I’m torn. Here I am, having my lovely evening all nice and quiet in my quiet empty house. I have eaten a dinner of junk food (a little ironic, given that my XX Factor post today was on the perils of fake food–but it wasn’t fake, just junk). And I am about to get some writing done, although clearly, given the hour, not as much as I had hoped or expected.
I am a little lonely.
I miss the pressure of having to seize the moment when the kids go to bed to work or read or eat the chocolate I do not want to share with them. I miss Rob sharing my chocolate and proposing a night cap. I also feel like somehow the whole afternoon and evening got away from me unfully realized.
I am always feeling this catch. I crave alone time, but I miss the people I love. I want to travel easily, without kids who need to go to sleep early and can’t sit through a four course meal, but on the rare occasions when I do, I usually wind up wishing I could share the things I see with them. I think I want to do some quiet shopping for myself, but I end up buying things for my family. And I scrimp, save and scramble for time alone to write: which I use to write about my life with them.
Is this all a side effect of being insufficiently present in the moment? Always wishing things were other than what they are? Or just part of being someone who lives very much in her head, and often relates better to people who aren’t exactly there, but are just a little removed? Will it clear up next year, when full time school for all four will loosen their grip on me somewhat? Or is it something I can make better now, by putting my thoughts into what is in front of me and not into the next moment?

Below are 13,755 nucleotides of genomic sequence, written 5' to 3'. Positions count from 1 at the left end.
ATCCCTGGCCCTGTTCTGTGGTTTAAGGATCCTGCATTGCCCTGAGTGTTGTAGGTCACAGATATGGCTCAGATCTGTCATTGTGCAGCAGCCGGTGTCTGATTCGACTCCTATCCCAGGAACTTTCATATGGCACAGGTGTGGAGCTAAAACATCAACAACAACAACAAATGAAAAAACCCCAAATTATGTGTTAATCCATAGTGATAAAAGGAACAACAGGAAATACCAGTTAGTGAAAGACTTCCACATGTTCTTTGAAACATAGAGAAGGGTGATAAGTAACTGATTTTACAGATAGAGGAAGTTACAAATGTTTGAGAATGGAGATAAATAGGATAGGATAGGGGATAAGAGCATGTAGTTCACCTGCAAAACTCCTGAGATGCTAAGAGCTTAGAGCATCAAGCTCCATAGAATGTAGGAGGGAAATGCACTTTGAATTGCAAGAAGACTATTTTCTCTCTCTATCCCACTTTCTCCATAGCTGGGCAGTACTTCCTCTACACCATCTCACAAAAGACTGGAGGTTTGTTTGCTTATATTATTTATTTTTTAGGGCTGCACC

I was talking to another working mother today at a reception (which stole some of my alone time, but is what prompted me to get the babysitter sleepover in the first place). She, too, has kids just out of school this week, and she mentioned the shock. I agreed.
“I’d forgotten I wouldn’t be able to get anything done,” I said.
“I would be so much better off,” she agreed, “if I didn’t even try.”
And that rang so true for me. I would be so much better off if, some of the time, maybe more of the time, I just accepted the limitations of the situation and didn’t try to make things different, or, more importantly, worry about whether I should be trying to make things different. If I embraced the days when the kids are home and it is going to be all about snacks and the sprinkler and there will be other days for writing a book or getting more freelance work or hopping when editors say hop. Or set aside two sacrosanct hours for working while they do other things instead of poking at it off and on all day.
I know that, but I can’t seem to do it. I always feel like I should be somewhere else doing something else. Even knowing I don’t want to be that way doesn’t seem to help me change.